Fast and easy customs clearance

In the times we live in, global trade with goods of all kinds is ever-present. Whether you are a large multinational corporation and market leader trading with assembly and fastening materials and supplying workshops and industrial factories the world over. Or a small company which develops special adhesives and exports through the entire world. Or a private individual who orders a fabulous pair of Jeans from America or an electronic device from Taiwan. All the goods will be required to cross borders. International trade is not quite without borders. The states involved demand their share of the cake, for example, in the form of duties.


Finding the correct customs tariff number is not always easy

With an internationally harmonised system of codes, the World Customs Organization (WCO) has developed and administers uniform guidelines for customs clearance globally. The six Digit codes for some 5’000 material groups adhere to set rules and have a logical structure. They serve as the basis for national customs tariff numbers. A tariff number can be allocated to every product. The procedure of classification is sometimes easy. For example: tablet computers and PCs, irrespective of their brand, always have customs tariff number 8471.30. However, classifying a drill is more complicated. Depending on the type of drill in question, there are 8 different tariff numbers to decide between. In the past, to find the correct customs tariff number, it was necessary to plough through thick books with painfully small lettering. Today, with the Internet and a few clicks on the homepage of national customs authorities, the whole procedure has been made more comfortable. Nevertheless, it is still difficult not to lose your orientation in the jungle of tariff numbers.

The fact that the codes are revised and amended regularly adds a further challenge to existing issues. Normally, each year, up to several hundred tariff numbers are changed per country. For example, as of 1 January 2017, the number of amendments to tariff numbers in Germany exceeded 200 and in Switzerland more than 500 tariff numbers were affected.

For exporters and importers, this means checking tariff numbers which does not present a problem if only 5 or even 20 articles are involved. However, many companies have a much larger list of stock. This is the kind of unpopular work which, bringing no direct profit, is often put aside for a rainy day. “Not much can have changed” and “It was always fine up to now” are typical lines of thinking when it comes to facing the challenge of revising tariff numbers. The next problem lurks in internal processes. If the composition or the origin of a product changes, even if only one individual component is affected, will this have an effect on the customs tariff number.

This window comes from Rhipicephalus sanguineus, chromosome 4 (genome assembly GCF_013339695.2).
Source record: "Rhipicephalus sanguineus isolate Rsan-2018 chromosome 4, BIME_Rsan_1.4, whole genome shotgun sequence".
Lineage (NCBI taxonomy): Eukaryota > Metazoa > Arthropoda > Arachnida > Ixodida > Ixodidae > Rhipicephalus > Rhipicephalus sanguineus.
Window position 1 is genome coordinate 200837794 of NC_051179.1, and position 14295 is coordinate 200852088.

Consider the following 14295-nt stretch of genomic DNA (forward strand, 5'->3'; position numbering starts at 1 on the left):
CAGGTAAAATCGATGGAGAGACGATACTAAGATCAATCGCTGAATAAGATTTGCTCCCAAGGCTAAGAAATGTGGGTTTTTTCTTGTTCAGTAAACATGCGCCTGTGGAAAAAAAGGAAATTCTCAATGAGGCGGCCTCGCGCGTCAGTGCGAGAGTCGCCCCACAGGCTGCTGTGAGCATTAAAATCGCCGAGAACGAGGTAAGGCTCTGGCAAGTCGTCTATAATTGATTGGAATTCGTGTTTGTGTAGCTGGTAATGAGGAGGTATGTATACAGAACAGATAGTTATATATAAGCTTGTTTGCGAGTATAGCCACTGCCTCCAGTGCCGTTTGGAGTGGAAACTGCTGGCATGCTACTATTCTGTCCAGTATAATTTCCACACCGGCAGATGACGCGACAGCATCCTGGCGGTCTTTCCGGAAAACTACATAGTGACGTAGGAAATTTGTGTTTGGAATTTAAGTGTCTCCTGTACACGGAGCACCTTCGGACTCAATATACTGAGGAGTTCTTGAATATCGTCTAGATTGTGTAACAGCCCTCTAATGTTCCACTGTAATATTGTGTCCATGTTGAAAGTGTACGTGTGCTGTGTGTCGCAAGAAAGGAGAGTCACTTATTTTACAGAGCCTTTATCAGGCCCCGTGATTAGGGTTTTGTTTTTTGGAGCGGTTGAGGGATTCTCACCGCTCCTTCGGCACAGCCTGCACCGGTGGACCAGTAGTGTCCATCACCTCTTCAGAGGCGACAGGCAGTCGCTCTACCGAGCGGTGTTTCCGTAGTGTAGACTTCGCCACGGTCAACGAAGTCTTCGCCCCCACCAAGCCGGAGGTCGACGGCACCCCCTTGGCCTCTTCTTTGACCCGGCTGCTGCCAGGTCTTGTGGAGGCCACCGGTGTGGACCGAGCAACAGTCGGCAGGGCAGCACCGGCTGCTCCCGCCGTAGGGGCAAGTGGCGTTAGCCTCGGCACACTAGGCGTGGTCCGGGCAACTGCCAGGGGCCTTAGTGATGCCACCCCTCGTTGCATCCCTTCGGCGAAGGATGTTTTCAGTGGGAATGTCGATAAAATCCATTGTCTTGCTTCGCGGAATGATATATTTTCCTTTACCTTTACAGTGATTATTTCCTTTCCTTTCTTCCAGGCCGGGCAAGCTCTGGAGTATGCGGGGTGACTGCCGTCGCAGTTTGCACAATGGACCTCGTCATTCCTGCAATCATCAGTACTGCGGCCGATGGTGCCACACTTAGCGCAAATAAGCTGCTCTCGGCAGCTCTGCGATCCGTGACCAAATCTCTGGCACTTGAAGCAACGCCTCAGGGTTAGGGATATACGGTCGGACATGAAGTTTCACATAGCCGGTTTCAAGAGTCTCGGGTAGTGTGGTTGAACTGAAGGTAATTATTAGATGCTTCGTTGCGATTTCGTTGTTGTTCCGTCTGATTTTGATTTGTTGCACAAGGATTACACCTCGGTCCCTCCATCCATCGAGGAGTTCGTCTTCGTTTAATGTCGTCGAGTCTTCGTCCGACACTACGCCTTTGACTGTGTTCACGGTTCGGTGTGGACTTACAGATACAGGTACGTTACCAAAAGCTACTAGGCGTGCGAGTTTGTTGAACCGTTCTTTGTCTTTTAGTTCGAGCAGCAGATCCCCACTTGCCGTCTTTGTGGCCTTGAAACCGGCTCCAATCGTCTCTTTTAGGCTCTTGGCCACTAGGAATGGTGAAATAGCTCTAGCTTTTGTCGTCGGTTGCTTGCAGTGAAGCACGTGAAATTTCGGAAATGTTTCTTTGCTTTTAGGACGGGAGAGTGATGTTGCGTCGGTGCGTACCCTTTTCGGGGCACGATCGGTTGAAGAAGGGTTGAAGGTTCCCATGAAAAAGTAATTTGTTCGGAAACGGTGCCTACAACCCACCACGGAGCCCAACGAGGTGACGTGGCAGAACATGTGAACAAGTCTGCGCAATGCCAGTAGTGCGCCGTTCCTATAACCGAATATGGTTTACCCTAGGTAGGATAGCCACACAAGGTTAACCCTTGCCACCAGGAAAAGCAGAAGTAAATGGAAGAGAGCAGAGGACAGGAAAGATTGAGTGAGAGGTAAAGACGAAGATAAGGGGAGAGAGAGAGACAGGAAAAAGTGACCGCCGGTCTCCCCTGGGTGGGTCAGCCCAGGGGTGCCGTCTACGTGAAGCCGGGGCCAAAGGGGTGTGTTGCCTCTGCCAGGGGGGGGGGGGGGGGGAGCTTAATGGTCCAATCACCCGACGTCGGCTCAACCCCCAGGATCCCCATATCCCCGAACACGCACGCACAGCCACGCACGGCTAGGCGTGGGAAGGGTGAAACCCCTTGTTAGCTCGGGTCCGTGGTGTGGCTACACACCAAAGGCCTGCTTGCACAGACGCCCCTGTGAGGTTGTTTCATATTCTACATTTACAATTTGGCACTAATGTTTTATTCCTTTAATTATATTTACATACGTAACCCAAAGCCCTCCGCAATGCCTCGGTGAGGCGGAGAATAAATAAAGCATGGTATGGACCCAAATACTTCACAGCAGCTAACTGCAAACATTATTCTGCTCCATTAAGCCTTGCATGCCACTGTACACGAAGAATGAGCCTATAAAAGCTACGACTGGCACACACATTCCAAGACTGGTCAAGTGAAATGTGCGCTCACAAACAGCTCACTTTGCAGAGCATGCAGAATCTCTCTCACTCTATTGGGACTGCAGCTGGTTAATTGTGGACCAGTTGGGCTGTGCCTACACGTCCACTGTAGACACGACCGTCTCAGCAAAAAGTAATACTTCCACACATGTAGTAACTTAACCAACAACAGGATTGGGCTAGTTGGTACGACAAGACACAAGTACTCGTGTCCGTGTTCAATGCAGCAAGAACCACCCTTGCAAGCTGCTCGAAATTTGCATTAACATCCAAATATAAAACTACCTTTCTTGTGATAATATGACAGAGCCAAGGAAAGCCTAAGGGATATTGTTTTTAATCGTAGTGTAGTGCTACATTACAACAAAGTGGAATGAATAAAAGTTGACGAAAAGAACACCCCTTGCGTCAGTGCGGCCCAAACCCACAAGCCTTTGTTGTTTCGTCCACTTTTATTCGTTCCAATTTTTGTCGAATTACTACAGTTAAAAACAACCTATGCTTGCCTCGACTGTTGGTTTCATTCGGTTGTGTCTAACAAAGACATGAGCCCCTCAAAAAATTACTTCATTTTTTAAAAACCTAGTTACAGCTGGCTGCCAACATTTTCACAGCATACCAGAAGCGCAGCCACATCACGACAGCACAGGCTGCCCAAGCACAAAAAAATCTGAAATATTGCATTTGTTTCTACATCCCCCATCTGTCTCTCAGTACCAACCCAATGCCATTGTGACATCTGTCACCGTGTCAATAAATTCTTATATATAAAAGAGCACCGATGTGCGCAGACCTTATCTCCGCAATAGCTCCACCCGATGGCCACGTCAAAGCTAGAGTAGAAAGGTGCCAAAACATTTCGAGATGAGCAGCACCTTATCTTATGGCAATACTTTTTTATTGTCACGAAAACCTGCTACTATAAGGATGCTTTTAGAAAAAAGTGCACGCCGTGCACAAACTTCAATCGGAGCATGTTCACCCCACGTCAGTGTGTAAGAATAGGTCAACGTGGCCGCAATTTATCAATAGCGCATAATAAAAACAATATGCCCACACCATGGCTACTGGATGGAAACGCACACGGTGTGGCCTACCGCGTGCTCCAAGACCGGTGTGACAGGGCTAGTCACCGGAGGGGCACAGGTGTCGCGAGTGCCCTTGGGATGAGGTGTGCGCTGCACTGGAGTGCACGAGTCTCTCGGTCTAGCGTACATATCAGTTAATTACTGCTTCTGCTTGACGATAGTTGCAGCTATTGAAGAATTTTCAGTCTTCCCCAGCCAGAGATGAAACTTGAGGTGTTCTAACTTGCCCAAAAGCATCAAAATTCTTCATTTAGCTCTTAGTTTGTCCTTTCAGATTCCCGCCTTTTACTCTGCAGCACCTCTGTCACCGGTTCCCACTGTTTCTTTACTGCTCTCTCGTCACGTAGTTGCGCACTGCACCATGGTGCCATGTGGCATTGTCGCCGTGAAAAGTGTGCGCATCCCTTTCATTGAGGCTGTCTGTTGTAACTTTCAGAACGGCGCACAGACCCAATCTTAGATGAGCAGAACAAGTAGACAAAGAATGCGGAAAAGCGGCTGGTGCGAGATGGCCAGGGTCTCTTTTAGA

What happens if incorrect customs tariff numbers are used?

Incorrectly used customs tariff numbers represent a risk: If, due to an incorrect tariff number, insufficient customs duties are paid and the customs authorities discover the mistake during a check, this will have a number of consequences. The authorities will demand subsequent payment of all underpaid duties – backdated up to 5 years. That can quickly add up to or exceed 10’000 Euros. In addition, a fine of up to several thousand Euro will be enforced. On top of everything, a high-risk rating will be imposed by the customs authorities, meaning that these authorities may focus on checking any future customs transactions by the company in question. Consequently, the risk of a shipment being stopped when some minor details are unclear is higher. It is now, at the latest, that a frenzy of activity to correct customs tariff numbers ensures.

In the opposite case, however, customs authorities do not object if, due to an incorrect customs tariff number, customs duties are overpaid. It is the affected company that will suffer a reduction in the profits made. Or the customers will be subject to higher costs, which will not increase the level of satisfaction on their side. It is possible to reclaim overpaid customs duties but the complicated and bureaucratic procedure involved is demanding, costing time and nerves which could be put to better use.


Quickly and easily on the safe side

Every company that is involved in import or export usually has a designated person who is responsible for customs clearance. However, in small and medium-sized companies, the responsibility usually lies with an office worker whose main task is order processing or bookkeeping and who is rarely a customs specialist. This is a luxury which only large companies can afford.

A simple, fast and cost-effective way to guarantee reliable customs processing is to assign a mandate to customs specialists for the customs classification procedure. Customs tariff number compliance is their daily business. They know when and where customs tariff numbers amendments apply and they professionally target any problems that might arise. Customs specialists will keep the required time and effort to a minimum.

Do you want to know out more about customs tariff numbers and how you can optimize your customs processes? Contact us!


About Gerhard Meisterl

For more than 25 years, Gerhard Meisterl has concentrated on the subject of customs. He began his carreer as a customs agent. Consequently, a man of practical experience, he learnt about custom processes from the buttom up. After further training as Export Manager, he took over management of a customs team of 10 at the EU border. Since 2013, as customs specialist and using his deep-rooted expertise which ranges from efficient test processes over correct classification of critical products to preferential and origin rules, he has been supporting and advising Würth Logistics customers.

Würth International AG
Aspermontstrasse 1, CH-7004 Chur
Kontakt: +41 81 558 00 00

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